March 7 - A Texas law banning the vote for Negroes is held unconstitutional by the Supreme Court.
May 21 - Nearly 100,000 Parisians greet Charles Lindbergh, 25, after he completes the first solo nonstop flight of 3,600 miles from New York to Paris in 33 hours. He flew by dead reckoning, sometimes dipping to within 10 feet of the sea.
Oct. 6 - Al Jolson stars in "The Jazz Singer," the first "talkie."
Dec. 1 - Secretary of Commerce Herbert Hoover pronounces U.S. wages highest in the world: $1,280 per year.
Dec. 14 - Great Britain recognizes Iraq's independence.

Virginia Woolf's To the Lighthouse

Ziegfeld's "Show Boat" opens on Broadway.

World Happenings: 1928

Important dates:
April 29 - Turkey, following its declaration as a secular state, adopts the English alphabet, replacing Arabic.
May 28 - Dodge Brothers Inc. and Chrysler Corp. merge.
June 18 - Amelia Earhart, 29, the first woman to successfully cross the Atlantic, accompanied by two male pilots, from Boston to South Wales, in 22 hours.
Aug. 11 - Herbert Hoover accepts the Republican Party's nomination, predicting an end to poverty in America and running on a platform slogan of "A chicken in every pot, a car in every garage." He also calls for more rigid enforcement of Prohibition.
Aug. 21 - Movie mogul Joseph Schenk, president of United Artists, says talkies are just a passing fad.
Aug. 27 - U.S., France, Great Britain, Germany and 11 other countries sign Kellogg-Briand Pact, outlawing war.
Nov. 7 - Hoover, in a landslide, defeats Alfred E. Smith of New York. Franklin Roosevelt elected governor of New York.
Nov. 23 - Trading is halted on NYSE after volume reaches 6,954,020 shares, a new record; the price of a seat rises to $550,000.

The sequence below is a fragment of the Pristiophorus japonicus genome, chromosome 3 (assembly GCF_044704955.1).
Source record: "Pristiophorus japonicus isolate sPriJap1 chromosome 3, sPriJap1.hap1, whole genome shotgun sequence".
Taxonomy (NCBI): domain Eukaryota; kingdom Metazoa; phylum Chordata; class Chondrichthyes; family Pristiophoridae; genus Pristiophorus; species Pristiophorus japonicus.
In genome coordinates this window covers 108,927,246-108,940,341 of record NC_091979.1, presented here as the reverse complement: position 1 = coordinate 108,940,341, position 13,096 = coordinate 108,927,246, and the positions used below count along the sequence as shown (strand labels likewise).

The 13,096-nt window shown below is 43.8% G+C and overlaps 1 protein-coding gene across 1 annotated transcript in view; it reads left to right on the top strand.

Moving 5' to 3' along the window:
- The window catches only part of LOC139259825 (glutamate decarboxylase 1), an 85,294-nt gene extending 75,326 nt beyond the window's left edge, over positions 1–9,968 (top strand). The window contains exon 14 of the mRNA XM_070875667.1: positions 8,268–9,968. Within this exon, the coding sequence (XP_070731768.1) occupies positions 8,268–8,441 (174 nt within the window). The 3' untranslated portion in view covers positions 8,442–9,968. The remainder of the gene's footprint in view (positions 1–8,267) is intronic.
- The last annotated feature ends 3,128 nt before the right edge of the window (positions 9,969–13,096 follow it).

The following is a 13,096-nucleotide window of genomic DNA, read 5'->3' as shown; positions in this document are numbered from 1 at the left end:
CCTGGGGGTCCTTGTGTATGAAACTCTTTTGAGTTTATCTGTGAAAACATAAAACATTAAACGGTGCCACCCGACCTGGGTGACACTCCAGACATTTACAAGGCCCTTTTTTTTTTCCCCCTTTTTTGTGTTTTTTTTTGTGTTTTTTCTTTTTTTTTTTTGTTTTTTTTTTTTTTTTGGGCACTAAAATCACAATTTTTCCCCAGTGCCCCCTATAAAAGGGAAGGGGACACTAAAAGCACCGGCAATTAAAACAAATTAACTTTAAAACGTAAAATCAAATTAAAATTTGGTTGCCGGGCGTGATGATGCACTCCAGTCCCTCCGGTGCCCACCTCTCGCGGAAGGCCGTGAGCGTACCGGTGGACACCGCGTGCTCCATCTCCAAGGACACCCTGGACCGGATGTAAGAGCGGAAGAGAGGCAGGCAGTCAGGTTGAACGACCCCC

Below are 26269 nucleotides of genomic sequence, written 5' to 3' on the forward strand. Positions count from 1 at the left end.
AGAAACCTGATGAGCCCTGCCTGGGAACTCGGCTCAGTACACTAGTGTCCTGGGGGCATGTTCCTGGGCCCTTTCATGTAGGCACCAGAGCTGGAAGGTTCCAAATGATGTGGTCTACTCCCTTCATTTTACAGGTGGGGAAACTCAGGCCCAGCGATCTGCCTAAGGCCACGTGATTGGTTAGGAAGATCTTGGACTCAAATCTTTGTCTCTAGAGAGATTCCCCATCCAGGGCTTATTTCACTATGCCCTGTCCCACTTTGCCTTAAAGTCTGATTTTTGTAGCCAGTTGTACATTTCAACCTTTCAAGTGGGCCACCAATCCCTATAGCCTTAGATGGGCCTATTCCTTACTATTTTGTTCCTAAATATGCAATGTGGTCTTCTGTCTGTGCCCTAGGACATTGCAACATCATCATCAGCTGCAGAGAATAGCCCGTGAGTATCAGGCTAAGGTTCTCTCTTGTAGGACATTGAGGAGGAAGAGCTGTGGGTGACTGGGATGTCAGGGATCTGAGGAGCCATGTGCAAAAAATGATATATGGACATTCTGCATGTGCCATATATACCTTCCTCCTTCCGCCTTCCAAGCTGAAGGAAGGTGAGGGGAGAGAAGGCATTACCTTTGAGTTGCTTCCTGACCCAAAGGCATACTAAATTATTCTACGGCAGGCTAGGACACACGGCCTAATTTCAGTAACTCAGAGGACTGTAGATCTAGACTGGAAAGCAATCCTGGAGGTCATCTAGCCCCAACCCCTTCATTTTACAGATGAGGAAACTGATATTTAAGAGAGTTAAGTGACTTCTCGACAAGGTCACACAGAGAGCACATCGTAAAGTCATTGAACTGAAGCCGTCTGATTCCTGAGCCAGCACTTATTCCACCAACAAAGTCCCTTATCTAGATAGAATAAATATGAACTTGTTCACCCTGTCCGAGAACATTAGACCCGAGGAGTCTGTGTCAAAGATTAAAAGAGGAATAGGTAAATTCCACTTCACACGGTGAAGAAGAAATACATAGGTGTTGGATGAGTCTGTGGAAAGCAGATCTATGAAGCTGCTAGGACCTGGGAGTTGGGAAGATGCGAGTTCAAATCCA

Dec. 28 - NAACP claims nine Negroes lynched in 1928, the lowest figure in 40 years.
D.H. Lawrence's Lady Chatterly's Lover; Gershwin's "An American in Paris"; Ravel's "Bolero"; Chaplin's "The Circus"; first Mickey Mouse films

World Happenings: 1929

Important dates:
Jan. 13 - Wyatt Earp, the "incorruptible lawman," dies peacefully in his sleep.
Feb. 14 - In what is called the Valentine's Day massacre, seven Chicago gangsters are slain by firing squad. The killings take place in a beer warehouse, a block from a wealthy residential area. The dead men are said to be part of a mob headed by George "Bugs" Moran. "Scarface" Al Capone is among those under investigation.
March 12 - Asa Candler, founder of Coca Cola, dies. Candler, a poor farm boy, started the business in his shed in 1888.
July 22 - Russia and China assure the U.S. they won't wage war over the jointly operated Chinese Eastern Railway in Manchuria unless either crosses the Siberian-Manchurian border, where troops are gathering. Diplomatic relations are broken.
Aug. 11 - In Cleveland, Babe Ruth hits his 500th home run.
Aug. 15 - Russian warships raid Manchuria; fighting breaks out six days later.
Aug. 24 - Jews and Arabs battle in Jerusalem; 47 die.
Aug. 29 - The dirigible Graf Zeppelin completes a historic trip around the world, arriving at Lakehurst, NJ. Travel time is 21 days, covering 19,500 miles.
Sept. 3 - Stock market reaches an all-time high of 381.17.

Black Thursday: The Stock Market Crashes

Oct. 24 - From one end of the United States to the other, fear feeds on rumor and cascades into panic. Frightened investors order brokers to sell at any price and the stock market crashes.

It's difficult to quantify the losses, but they are believed to be in the billions. Thousand of accounts are wiped out. Nearly 13 million shares trade hands.

Brokers could not keep up with the excesses of the market. The ticker fought a losing battle all day, falling four hours behind as the bell sounded at 3:00. The shock on Wall Street spread to other markets and exchanges, such as the Chicago commodities exchange.

Fears of a decline started several weeks earlier as reports spread about managers of large trusts liquidating many of their securities. Some stocks had been selling at 15 to 150 times earnings.